At first glance I was a bit confused by this photo. The Lancer mags show us the rounds and they are huge. Since it appears to be single stack with ballistic tips I thought this was some bizzare pistol caliber round. Nope it is .458 SOCOM.

Below is a photo comparing 5.56 to .458 Socom.

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  • bmartin79

    Dear god .

    • Y-man

      Yep! What he said just before the muzzle blast…

    • LG

      Come on. The 458 SOCOM has no more noticeable muzzle blast than those 5.56mm peanuts who absolutely must have a muzzle break, deflecting everything but the bullet backward. Even the 10.5″ barrel 458 SOCOM is no dragon, unless one makes mountains out of mole hills.

      • Christian Hedegaard-Schou

        I shoot and reload .458 SOCOM. The muzzle blast isn’t super significant. It DOES have some pretty hefty recoil though.

        • LG

          Recoil is not an issue with the 458 SOCOM. If recoil is a problem with 458 SOCOM do not try to use a 1903 Springfield to qualify much less use dangerous game weapons, 404 Jeffery, 416 Rigby, 500 NE, etc.

          • Christian Hedegaard-Schou

            Who said it’s an issue? The recoil is significant. That’s a statement of fact. Nothing more.

      • Baggy270

        Brake

      • Y-man

        I’m referring to the poor fellow IN FRONT of that BIG muzzle!

      • Jeff

        That would be brake.

    • Lee Attiny

      I have two .458’s. Depending on how you have it setup the recoil can vary drastically. With no brake and standard bcg and gas system it shoots like a 12 gauge. Suppressed with low mass carrier and adjustable gas its no different than a .300 blackout.

  • Y-man

    Whats the maximun range for this round? In the longest possible barrel?

    • capybara

      Effective range is under 200 yards. Those giant rounds will go a lot farther but with a ton of drop. It’s the rifle version of a .45 ACP 230 gr round. Great for hogs!

      • Phillip Cooper

        This is PRECISELY what I’m considering building one for. Well, that and whitetail.

    • Nick Russo

      300-400 yards max in my opinion. I built one a few years ago and I just couldn’t get consistent groups anywhere beyond that. This caliber in this platform is just not meant for long distance shooting of any kind. And like I said, this is just in my experience and in my opinion.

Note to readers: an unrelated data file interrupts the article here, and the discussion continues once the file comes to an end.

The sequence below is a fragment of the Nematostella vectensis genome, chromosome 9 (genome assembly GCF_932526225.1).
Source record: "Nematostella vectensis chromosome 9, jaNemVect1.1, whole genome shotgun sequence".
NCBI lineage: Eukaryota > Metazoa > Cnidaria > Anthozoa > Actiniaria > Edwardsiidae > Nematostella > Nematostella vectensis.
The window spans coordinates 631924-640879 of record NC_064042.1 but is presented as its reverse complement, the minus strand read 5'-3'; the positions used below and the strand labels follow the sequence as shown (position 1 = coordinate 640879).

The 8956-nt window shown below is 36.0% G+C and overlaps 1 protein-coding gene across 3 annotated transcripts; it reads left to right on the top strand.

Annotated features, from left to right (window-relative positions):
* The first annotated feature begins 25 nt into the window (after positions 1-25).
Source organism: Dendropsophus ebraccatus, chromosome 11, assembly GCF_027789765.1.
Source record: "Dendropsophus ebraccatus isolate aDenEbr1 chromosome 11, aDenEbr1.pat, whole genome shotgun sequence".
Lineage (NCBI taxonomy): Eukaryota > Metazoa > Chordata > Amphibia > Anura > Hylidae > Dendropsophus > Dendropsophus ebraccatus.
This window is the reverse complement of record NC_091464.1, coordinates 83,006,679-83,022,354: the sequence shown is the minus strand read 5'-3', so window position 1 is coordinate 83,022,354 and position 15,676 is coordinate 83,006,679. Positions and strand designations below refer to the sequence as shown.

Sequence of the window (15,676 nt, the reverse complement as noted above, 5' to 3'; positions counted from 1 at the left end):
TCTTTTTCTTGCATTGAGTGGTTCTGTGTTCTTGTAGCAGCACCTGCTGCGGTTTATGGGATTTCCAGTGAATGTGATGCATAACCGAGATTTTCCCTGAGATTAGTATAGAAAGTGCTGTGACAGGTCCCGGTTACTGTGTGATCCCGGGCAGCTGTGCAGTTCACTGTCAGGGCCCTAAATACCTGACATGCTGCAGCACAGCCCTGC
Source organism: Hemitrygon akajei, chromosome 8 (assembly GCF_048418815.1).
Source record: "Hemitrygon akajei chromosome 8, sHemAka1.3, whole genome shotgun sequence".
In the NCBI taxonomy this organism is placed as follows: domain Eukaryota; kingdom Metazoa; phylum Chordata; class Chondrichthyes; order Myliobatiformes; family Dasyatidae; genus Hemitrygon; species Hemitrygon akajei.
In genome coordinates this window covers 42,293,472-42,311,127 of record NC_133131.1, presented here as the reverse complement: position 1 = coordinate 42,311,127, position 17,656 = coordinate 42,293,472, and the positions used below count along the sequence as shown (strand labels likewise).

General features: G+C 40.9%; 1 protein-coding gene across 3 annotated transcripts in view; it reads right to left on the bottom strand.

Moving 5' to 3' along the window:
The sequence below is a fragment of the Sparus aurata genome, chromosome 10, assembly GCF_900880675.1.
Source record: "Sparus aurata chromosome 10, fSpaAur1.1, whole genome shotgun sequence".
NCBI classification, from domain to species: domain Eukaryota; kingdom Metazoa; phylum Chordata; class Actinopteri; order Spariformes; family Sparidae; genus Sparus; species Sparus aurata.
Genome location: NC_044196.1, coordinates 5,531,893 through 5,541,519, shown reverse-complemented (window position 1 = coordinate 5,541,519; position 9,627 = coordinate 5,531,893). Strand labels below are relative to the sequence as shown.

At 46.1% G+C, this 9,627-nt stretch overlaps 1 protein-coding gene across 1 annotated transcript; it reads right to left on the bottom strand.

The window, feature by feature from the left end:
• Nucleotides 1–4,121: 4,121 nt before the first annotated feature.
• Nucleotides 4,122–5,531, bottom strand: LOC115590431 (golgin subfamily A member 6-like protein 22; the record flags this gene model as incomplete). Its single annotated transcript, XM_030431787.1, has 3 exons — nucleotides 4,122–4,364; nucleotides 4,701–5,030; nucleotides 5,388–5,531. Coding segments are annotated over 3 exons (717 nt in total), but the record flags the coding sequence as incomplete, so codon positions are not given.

• gordon

      The bullet wouldn’t exit the longest possible barrel;-)

      • Y-man

        LOL! True talk: The “LONGEST possible barrel” would actually terminate just a few parsecs after Alpha Centauri!

        Ok: I meant for example: How it would perform coming out of a 24 inch barrel for example… EFFIICIENT Powder Burn etc…

        • gordon

          One of the major advantages of the .458 SOCOM is that it reaches near peak performance in fairly short barrels. Some on the .458 forum have reported loss of velocity in longer barrels with some loads. However, your question can still not really be answered unless one knows what you’d be wanting the bullet to do, how good your range estimates will be, how skilled you are, and things like that. That said, from a 20″ barrel you might push a Barnes 300gr TTSX to 1850fps. At this muzzle velocity at sea level, it will drop below it’s reliable expansion velocity (1300fps I have heard) at about 200yds. It will also drop 27″ at the point – probably requiring a 10″ holdover if you zeroed at 125yds. I hope this helps.

  • HH

    assuming you can load them sub sonic – which i imagine you can- it’d be a great suppressed round for short distances with heavy punch.

    I shot a friends. kick wasnt too terrible either.

    • Giolli Joker

      I see online subsonic loads up to 600 grs.

    • Sunshine_Shooter

      Heavy, sub sonic rounds at short distance is exactly what this round was developed for.

    • Me

      A guy had one at the range this past weekend. He let me run a mag of the full power red tipped ones through it (I don’t know what gr or brand) but I would compare it to a 12g target load. Not bad at all.

    • Phillip Cooper

      It’s called “SOCOM” for a reaason…

      • Kivaari

        Probably as a selling point. Like calling anything for weapons and black “tactical”.

        • Phillip Cooper

          Actually, from what I’ve heard, SOCOM was actively involved in this round’s development.
          Let’s just say it wasn’t designed to put mule deer down…. or any other 4-legged vermin.

  • Road